Solemn wake of passing calls for awareness

Khadija Saifullah

“Everything is bigger in Texas” definitely holds true at the state’s flagship university — as one of the largest schools in the nation, paved on 434 acres and home to more than 50,000 students. The greatest assets of the University are its faculty and students, who come from all 50 states and over 120 nations. They make the UT experience invaluable.

However, bigger doesn’t always mean safer. Exemplary theatre and dance freshman Haruka Weiser recently passed away, in tragic occurrence that the police are, sadly, investigating as a homicide. Her loss and discovery in Waller Creek on campus have given many students second thoughts about campus security.

Haruka was only a freshman. Within a student’s first year, UT’s large campus can be daunting. The dimly-lit and sparsely populated route she took along the Waller Creek Trail is very isolated at night.

My freshman year, I wasn’t the type of person to go out of my way to find someone to walk home with at night from campus. Weiser’s tragic death hits home, and reminds us students that safety is extremely important, yet often overlooked when we’re so busy with work, friends and exams.

Students should be aware of the safety resources currently available to their campus — too many are unaware of the free services that are funded by their tuition money. SURE Walk is a student-run volunteer group that provides walks to and from campus to UT faculty and students and is available from 10 p.m. – 2 a.m., Monday through Thursday.

“We want to prevent anything like that from ever happening again,” director of SURE Walk Krishan Sachdev said about Weiser’s death.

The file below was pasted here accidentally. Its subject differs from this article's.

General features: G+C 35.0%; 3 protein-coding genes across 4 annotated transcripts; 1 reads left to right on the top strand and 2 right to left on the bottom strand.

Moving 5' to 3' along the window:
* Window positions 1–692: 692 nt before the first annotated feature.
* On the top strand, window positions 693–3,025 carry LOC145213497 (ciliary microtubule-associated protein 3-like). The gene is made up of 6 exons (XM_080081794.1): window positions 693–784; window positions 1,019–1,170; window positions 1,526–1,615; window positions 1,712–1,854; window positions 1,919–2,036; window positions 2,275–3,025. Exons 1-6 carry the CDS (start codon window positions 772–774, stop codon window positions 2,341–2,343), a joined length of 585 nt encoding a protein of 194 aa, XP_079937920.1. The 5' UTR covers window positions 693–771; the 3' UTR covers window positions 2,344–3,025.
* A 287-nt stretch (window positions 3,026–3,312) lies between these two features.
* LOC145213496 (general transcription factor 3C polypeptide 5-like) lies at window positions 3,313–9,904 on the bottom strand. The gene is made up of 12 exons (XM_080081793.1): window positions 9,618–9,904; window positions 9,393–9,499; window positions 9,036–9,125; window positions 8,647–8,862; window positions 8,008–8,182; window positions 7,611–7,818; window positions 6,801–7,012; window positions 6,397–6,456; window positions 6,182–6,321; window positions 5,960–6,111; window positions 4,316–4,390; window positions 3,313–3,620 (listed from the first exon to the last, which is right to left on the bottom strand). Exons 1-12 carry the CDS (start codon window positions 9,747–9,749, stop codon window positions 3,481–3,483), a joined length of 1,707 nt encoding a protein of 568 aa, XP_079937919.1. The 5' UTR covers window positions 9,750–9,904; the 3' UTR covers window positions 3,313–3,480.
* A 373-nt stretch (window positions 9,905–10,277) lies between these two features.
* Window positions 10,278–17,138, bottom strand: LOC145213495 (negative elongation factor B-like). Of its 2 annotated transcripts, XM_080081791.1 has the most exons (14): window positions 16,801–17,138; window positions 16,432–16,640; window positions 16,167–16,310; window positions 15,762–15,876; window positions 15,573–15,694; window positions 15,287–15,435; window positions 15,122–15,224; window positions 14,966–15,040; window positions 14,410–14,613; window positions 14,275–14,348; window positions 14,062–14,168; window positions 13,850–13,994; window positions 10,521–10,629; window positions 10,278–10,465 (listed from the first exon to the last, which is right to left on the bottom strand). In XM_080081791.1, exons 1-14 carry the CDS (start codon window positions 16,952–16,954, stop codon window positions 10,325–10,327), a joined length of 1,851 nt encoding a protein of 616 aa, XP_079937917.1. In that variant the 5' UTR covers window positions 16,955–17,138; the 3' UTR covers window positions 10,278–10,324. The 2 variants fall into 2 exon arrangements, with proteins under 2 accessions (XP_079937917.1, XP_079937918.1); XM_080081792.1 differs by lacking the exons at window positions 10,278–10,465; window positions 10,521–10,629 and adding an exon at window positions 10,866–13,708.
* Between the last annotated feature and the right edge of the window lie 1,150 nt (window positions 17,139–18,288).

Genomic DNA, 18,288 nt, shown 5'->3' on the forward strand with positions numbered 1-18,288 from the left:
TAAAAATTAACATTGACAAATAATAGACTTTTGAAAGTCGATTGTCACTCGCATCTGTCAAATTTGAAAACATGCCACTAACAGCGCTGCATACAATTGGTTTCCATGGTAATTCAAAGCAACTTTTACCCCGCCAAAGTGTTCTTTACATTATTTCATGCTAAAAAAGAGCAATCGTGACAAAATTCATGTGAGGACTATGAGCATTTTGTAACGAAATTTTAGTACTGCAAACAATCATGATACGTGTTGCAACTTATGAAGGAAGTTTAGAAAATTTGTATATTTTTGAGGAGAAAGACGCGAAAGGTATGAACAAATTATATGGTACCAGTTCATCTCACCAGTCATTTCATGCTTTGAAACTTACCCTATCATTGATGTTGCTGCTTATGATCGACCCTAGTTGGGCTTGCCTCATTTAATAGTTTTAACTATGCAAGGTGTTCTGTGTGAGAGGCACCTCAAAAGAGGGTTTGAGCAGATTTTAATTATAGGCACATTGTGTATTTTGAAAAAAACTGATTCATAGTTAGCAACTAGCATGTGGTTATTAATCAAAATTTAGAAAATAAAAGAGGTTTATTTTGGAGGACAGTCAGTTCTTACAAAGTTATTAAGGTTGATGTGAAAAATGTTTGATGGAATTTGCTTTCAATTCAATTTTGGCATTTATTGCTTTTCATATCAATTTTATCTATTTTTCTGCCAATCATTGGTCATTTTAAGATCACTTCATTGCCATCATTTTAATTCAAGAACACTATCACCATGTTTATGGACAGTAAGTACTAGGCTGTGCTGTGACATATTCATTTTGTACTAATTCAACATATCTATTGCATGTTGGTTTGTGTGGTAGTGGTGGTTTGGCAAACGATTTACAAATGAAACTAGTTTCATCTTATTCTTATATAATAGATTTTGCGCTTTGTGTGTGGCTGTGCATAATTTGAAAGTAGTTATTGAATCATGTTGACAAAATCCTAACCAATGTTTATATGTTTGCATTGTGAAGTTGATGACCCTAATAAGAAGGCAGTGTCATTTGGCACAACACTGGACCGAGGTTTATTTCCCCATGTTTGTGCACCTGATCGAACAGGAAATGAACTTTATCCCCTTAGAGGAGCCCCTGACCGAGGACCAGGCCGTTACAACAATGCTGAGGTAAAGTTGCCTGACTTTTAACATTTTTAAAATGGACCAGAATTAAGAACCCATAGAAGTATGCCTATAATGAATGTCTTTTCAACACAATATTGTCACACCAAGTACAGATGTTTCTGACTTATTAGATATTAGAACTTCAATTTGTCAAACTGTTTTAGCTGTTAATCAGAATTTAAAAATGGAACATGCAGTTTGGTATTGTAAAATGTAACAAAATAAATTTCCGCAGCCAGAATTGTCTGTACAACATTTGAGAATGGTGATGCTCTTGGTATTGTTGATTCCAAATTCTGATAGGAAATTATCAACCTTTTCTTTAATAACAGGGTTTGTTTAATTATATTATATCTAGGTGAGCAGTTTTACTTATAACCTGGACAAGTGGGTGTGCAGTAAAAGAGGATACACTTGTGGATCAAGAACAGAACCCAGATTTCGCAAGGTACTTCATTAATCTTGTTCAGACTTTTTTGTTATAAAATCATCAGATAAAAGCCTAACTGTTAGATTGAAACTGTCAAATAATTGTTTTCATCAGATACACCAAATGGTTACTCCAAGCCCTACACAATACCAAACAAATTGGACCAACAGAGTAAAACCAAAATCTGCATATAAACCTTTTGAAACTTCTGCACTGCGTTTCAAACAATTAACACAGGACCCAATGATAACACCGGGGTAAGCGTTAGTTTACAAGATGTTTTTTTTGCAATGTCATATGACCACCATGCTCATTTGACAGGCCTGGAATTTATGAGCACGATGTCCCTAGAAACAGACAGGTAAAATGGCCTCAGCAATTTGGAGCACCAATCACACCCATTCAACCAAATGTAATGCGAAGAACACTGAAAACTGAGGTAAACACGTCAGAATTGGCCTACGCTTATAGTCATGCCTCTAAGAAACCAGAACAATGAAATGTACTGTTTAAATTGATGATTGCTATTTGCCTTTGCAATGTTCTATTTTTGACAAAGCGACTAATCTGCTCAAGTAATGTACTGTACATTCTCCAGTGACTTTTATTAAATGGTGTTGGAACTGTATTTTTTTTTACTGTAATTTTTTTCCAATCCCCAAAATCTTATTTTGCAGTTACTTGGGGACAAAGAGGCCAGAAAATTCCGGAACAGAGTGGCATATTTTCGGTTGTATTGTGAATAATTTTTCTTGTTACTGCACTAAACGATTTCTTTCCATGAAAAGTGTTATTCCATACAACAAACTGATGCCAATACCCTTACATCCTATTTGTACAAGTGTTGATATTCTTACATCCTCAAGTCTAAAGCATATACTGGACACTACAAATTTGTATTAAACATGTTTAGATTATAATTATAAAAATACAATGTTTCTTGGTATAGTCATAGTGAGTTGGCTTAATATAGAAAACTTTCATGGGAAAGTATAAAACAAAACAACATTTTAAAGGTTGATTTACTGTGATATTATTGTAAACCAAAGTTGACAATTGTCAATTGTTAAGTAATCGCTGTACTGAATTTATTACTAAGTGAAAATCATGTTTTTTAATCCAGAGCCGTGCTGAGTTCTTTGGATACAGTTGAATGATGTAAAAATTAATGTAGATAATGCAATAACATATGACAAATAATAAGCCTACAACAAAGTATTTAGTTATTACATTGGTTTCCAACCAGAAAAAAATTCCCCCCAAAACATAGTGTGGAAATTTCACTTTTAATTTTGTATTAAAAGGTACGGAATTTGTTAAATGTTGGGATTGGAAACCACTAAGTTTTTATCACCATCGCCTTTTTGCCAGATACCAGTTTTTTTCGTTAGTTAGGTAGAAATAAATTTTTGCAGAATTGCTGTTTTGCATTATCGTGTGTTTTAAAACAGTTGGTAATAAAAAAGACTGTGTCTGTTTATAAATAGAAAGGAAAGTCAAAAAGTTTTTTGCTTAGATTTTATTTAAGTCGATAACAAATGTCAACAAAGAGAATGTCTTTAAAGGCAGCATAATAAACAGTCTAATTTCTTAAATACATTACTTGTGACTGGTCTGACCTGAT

In an effort to make campus more secure, campus should be better illuminated at night. This would make students feel a lot safer while making them more aware of their surroundings.

Even the walk from the PCL to West Campus is not as well lit as it should be, and can be unnerving during late hours of the night. Popular routes like these demand special attention to ensure student safety in this solemn time.
Furthermore, incoming students should be trained on the importance of campus safety as much as awareness of alcohol, drugs and healthy relationships. The University requires all incoming students to complete Think About It, a series of modules that educates students on the aforementioned issues, so including a section on campus safety would be simple.

Along with University efforts, large student organizations should take an initiative in forming a group messaging system that includes all of its members. Students could then find others to safely walk home with.
The size of UT and its student population are beneficial to students in countless ways, so let’s make safety another asset. As this is a difficult time for our campus community, it is imperative for students to help each other out and be there for one another in times of need.

Saifullah is a neuroscience sophomore from Dallas. Follow her on Twitter @coolstorysunao.